Static defenses are essential as the game progresses, because if your army is out doing its thing, your base needs defense if it comes under direct attack. Static defenses usually have much higher firepower than military units, as well as much higher HP.

  2. It is also extremely important in all RTS games to build complimentary units; avoid being one-dimensional. Inexperienced players often resort to producing only one unit type that they believe to be the strongest or the best while more experienced players build and know how to use all of their unit types. Figuring out what your enemy is going to produce and building the proper counter is a fundamental way to gain and maintain a military advantage. If you know your enemy is always going to produce scissors, it’s becomes second nature that you should build rock.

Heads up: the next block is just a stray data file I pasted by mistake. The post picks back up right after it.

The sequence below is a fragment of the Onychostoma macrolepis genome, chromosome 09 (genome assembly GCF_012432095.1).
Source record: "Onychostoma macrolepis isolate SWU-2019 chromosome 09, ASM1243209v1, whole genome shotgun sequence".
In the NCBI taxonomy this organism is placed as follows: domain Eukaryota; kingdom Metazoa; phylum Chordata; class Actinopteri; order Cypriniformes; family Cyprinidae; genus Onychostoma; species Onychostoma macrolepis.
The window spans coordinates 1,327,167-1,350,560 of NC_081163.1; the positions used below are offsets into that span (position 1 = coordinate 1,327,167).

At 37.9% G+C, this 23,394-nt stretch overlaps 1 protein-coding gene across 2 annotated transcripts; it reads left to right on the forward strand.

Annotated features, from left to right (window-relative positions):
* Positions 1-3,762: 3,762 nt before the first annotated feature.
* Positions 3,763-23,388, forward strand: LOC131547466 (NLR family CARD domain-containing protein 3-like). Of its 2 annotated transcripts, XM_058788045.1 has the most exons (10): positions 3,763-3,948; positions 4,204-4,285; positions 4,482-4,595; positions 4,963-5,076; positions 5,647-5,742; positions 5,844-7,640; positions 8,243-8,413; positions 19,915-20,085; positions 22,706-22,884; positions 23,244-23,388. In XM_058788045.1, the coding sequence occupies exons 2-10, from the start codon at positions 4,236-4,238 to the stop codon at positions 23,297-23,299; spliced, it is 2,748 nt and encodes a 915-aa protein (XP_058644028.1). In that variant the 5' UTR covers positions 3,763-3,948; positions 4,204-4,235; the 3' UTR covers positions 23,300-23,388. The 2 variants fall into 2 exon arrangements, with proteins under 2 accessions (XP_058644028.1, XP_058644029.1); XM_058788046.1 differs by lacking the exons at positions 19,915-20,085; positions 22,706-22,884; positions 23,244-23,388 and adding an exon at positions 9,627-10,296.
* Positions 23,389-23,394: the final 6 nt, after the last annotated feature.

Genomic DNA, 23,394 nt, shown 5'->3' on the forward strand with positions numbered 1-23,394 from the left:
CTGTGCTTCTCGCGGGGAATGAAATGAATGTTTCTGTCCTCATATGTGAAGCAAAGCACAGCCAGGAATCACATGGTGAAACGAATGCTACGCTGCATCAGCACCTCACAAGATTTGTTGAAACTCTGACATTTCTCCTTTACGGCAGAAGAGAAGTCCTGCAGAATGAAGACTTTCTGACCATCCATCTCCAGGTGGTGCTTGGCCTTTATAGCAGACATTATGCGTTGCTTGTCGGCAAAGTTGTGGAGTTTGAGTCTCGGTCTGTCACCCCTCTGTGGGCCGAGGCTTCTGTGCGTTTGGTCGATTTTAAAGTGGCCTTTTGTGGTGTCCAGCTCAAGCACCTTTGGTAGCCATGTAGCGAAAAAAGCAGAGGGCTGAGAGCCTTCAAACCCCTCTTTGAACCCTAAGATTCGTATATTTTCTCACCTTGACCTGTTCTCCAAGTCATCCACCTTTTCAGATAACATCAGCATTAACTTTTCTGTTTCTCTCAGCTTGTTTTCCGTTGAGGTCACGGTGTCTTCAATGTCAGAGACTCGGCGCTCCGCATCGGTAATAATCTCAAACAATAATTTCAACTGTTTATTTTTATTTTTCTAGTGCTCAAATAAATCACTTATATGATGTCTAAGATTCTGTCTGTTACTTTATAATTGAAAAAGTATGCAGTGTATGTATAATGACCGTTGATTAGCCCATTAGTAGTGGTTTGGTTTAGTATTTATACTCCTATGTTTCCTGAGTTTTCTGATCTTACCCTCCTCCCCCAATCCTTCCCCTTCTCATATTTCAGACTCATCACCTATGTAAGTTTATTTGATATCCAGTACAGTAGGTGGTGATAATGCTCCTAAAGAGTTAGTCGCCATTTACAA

Also, attacking and defending together is crucial not only to RTS games but also to fighting games in general, especially in team games. Inexperienced players often waste their armies by not attacking with their allies or by leaving a large portion of their army behind. Do not do this… ever. Just like in real life, your units (and your army) are cogs in a machine designed to wipe out the enemy. It loses its effectiveness if it tries to operate alone.

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  4. I think its important to note that a failed rush is a MAJOR disaster. Losing all those resources is worse than bombing your own base. Failed rushes don’t even fail dramatically or elegantly. It usually ends with a single enemy unit killing the last of your rush unit. Do note it’s a good idea to keep some resources so you can quickly pop up a new army if your last one took heavy losses.

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  7. You kinda messed up there… your “original classic RTS.” screenshot is actually from a high-resolution Dune II remake, not from the original game.